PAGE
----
Uganda instituted some of the harshest measures on the African continent following the outbreak of Covid-19. In March 2020, even before a single case was registered in the country, the government closed its air, land and sea borders. Movement was restricted; schools, churches and shops were shut down; and the military enforced these measures with an iron hand. This gutted the largely informal economy, and the Ministry of Finance’s growth projections for 2020 were reduced from 6% to 4%. The government of Uganda estimates that poverty numbers, according to the national poverty line, could increase by 2.6 million people. Our report The socioeconomic impact of Covid-19 in Uganda provides additional details on the effects of Covid-19 on poverty.
Uganda has achieved significant milestones in its fight against poverty over the past three decades, with poverty rates standing at 21.4% in 2016, down from 56.0% in 1993 (Figure 2) – according to the national poverty line. Although levels are higher according to the international poverty line, the trend is also an overall decline in this period.
However, the proportion of people living in poverty according to the national poverty line increased by 1.7% between 2012 and 2016. The international poverty line of $1.90 measure also shows an increase, and at a much higher level, with 41.7% of the population living in extreme poverty as of 2016 (Figure 2).
Figure 2: There has been an overall decline in poverty between 1993 and 2016
While the poverty rate has fallen over time, the proportion of Ugandans classified as not poor but vulnerable to falling below the poverty line has increased. ‘Not poor but vulnerable’ refers to those living on an income that is above the national poverty line but less than double the national poverty line. They are not living in absolute poverty but are poor relative to the middle class and are vulnerable to falling below the poverty line in the face of a negative shock.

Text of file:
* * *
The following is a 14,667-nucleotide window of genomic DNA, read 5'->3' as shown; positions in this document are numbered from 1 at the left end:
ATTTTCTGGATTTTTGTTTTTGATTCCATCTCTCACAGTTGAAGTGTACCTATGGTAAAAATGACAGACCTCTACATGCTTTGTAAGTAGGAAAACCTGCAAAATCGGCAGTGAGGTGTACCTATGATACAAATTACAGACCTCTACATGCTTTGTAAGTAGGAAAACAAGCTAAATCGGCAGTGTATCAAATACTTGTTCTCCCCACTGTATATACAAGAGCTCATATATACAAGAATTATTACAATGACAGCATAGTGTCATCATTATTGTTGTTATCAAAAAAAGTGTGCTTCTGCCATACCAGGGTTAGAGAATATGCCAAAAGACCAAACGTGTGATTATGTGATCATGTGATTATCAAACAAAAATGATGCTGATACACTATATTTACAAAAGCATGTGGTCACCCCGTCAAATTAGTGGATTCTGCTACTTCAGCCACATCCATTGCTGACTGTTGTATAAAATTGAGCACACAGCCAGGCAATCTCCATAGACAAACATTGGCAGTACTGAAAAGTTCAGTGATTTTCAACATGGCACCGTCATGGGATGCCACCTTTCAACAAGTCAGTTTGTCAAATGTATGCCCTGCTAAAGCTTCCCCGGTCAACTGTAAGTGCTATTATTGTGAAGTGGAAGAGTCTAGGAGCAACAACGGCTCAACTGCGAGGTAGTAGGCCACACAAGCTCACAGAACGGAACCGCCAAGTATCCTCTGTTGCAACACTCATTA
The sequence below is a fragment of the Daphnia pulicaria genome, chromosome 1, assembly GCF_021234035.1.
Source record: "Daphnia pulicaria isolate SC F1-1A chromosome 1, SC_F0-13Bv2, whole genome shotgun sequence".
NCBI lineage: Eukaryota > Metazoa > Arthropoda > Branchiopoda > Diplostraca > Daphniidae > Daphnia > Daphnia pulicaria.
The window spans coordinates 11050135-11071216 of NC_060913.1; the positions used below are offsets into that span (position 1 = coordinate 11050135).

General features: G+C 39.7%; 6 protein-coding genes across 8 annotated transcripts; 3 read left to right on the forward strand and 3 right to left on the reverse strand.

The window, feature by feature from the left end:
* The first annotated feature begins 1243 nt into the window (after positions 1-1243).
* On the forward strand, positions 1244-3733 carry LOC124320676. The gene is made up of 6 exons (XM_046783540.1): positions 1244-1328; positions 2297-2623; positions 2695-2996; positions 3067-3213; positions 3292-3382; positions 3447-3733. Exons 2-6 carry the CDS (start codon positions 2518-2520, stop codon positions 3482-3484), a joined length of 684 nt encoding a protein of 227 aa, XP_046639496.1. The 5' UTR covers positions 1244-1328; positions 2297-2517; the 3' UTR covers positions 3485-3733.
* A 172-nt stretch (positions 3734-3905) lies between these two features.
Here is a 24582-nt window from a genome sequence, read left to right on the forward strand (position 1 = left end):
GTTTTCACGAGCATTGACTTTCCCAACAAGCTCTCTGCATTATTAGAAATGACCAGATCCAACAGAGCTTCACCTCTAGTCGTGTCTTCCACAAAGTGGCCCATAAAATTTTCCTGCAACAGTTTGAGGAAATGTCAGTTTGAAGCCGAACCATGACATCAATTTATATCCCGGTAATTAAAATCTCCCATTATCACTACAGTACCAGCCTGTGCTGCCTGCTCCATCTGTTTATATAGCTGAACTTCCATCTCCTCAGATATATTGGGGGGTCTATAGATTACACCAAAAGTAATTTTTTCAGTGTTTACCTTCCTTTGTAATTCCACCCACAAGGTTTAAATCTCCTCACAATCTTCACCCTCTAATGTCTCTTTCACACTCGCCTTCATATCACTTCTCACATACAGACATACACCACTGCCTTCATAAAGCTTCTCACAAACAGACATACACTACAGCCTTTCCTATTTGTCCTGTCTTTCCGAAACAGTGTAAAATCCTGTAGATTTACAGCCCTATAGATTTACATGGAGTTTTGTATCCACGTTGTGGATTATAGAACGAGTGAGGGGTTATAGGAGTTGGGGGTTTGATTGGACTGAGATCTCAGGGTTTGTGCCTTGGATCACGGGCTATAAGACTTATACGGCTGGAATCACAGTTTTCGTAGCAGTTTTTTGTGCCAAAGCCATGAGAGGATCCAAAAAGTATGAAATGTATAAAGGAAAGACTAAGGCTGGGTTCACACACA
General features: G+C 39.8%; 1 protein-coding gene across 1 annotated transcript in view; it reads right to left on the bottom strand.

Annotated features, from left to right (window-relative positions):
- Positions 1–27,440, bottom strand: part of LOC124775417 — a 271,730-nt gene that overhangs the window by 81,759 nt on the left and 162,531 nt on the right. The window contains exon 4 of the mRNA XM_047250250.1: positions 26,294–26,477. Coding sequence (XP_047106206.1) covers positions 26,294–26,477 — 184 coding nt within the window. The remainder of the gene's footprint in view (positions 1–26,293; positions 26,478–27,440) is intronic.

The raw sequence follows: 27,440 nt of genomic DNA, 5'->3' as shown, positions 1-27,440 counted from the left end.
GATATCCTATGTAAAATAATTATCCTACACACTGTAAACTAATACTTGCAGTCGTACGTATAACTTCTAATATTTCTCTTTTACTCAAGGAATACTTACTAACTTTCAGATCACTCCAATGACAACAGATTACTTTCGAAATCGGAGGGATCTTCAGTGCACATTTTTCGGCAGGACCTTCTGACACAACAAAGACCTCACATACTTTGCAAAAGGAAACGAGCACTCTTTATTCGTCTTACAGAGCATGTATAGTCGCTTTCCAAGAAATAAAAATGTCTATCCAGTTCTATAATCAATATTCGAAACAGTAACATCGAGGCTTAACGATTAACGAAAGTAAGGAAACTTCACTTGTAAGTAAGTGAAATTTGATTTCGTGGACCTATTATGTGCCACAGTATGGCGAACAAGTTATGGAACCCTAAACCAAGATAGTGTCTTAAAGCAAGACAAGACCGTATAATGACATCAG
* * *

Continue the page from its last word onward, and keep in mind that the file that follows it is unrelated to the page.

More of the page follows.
This increase suggests that Uganda has been successful in reducing income poverty but less so in preventing it. In 2013, 43% of Ugandans (14.7 million people) were vulnerable to falling below the poverty line (Figure 2). While no official total has been published since, it is highly likely that many more Ugandans have fallen below the poverty line between 2013 and 2016, during which time Uganda’s poverty rate increased by about 2%. In 2013, 63% of Uganda’s population was either living in poverty or vulnerable to poverty (Figure 3).
Figure 3: There is an increasing number of people who are not poor but vulnerable to falling below the poverty line (1992/93–2016/17)
Uganda has experienced increasing regional inequalities since the 1990s. While extreme poverty at a national level has generally declined since 1990s, this trend has not occurred evenly across the country. Although northern and western regions have seen a decrease in the share of population in poverty since the 1990s, the eastern region has recorded an increase in poverty (from 24.3% in 1999/2000 to 35.7% in 2016/17), overtaking the northern region as the poorest. Similarly, poverty rates in the central region increased from 10.7% in 1999/2000 to 12.7% in 2016/17. Even in the regions where both the share and number of people living below the national poverty line has generally decreased since 1990, there are stark differences between the rates of change at regional level (Figure 4).